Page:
Taxman summonedJun Gun-pyo, the commissioner of the National Tax Service, will be summoned by the prosecutors today on charges of accepting 60 million won ($66,600) from the former head of the Busan Regional Tax Office, Chung Sang-gon. Jun is also accused of attempting to prevent Chung, who is under detention, from exposing the actual facts of the case through Lee Byoeng-dae, the current chief of the Busan branch.
This is the first time for a head of the NTS to be summoned by the prosecution. This 60 million-won case was murky from the start. Chung said, “The 100 million won is not mine. If I start talking a whole lot, others will be in trouble.” Jeon asked his prosecutor not to question the whereabouts of the 100 million won during interrogation, which did not make sense.
The excuse from Lee Byeong-dae, who did the dirty work for Jun, is even more outrageous.
When he was persuading Chung not to talk about the money, Lee said, “If you gave the bribe to politicians, it wouldn’t do any good for the country to disclose the recipients.”
Simply put, Lee asked Chung to take all the responsibility “like a man.” It’s like a conversation between gang members. High-level tax officials appear to be involved.
The prosecution will focus its investigation on clarifying whether the 60 million won is for favorable consideration of Chung’s promotion or a part of regular bribery. Either way, it is a serious crime.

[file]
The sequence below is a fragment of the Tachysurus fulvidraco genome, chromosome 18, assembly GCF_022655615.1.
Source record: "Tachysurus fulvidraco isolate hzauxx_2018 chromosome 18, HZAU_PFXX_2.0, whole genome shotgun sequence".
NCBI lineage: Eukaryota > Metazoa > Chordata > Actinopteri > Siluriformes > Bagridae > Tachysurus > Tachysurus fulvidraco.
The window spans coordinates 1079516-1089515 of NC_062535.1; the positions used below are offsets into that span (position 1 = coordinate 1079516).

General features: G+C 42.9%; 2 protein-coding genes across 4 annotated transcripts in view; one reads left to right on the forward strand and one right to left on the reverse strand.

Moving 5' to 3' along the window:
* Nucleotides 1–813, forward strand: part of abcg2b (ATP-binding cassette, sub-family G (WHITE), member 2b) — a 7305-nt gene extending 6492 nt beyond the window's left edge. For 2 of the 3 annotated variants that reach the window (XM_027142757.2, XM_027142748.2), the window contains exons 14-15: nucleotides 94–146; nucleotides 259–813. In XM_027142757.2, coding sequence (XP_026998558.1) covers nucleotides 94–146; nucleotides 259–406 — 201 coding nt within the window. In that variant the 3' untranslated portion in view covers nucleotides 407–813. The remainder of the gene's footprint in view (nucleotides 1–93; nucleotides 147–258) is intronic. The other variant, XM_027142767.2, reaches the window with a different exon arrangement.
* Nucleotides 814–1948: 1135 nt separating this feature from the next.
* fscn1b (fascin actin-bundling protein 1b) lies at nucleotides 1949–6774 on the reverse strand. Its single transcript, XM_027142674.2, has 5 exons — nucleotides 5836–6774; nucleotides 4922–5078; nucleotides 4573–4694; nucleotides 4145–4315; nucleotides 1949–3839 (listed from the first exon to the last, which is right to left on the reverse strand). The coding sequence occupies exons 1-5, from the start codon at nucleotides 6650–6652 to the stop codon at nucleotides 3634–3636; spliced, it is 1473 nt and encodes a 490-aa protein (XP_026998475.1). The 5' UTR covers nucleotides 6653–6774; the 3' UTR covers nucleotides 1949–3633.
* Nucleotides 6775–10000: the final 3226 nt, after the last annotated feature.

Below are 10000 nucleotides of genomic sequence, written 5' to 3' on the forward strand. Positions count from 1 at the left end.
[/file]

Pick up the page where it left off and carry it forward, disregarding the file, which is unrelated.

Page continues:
These prehistoric workplace ethics of giving money to one’s boss for favors can’t exist in modern Korea. The money probably came from businesses blackmailed by tax agents. They were taking a cut. If the money was a part of regular bribing then there will be many more cases than this one. If Jun is found guilty, not just the NTS, but the entire government must take responsibility. The reform this government has been talking about and the warm tax policy the NTS has been emphasizing have all become lies.
The friction between two of the most powerful government organizations -- the prosecution and the tax service, is not helpful in the investigation and may blur the actual case.
The NTS must not attempt to coverup the case. Rather, it has to demand a thorough investigation. The prosecution can support its allegations with proof. Put the organizations’ honor by revealing the truth. The general public, which has been robbed of its tax money, will be following the case closely.
More in Editorials
Going against the Constitution
Don’t bend the rules
Praising themselves to the sky
Stealing the show
Shame on the FSS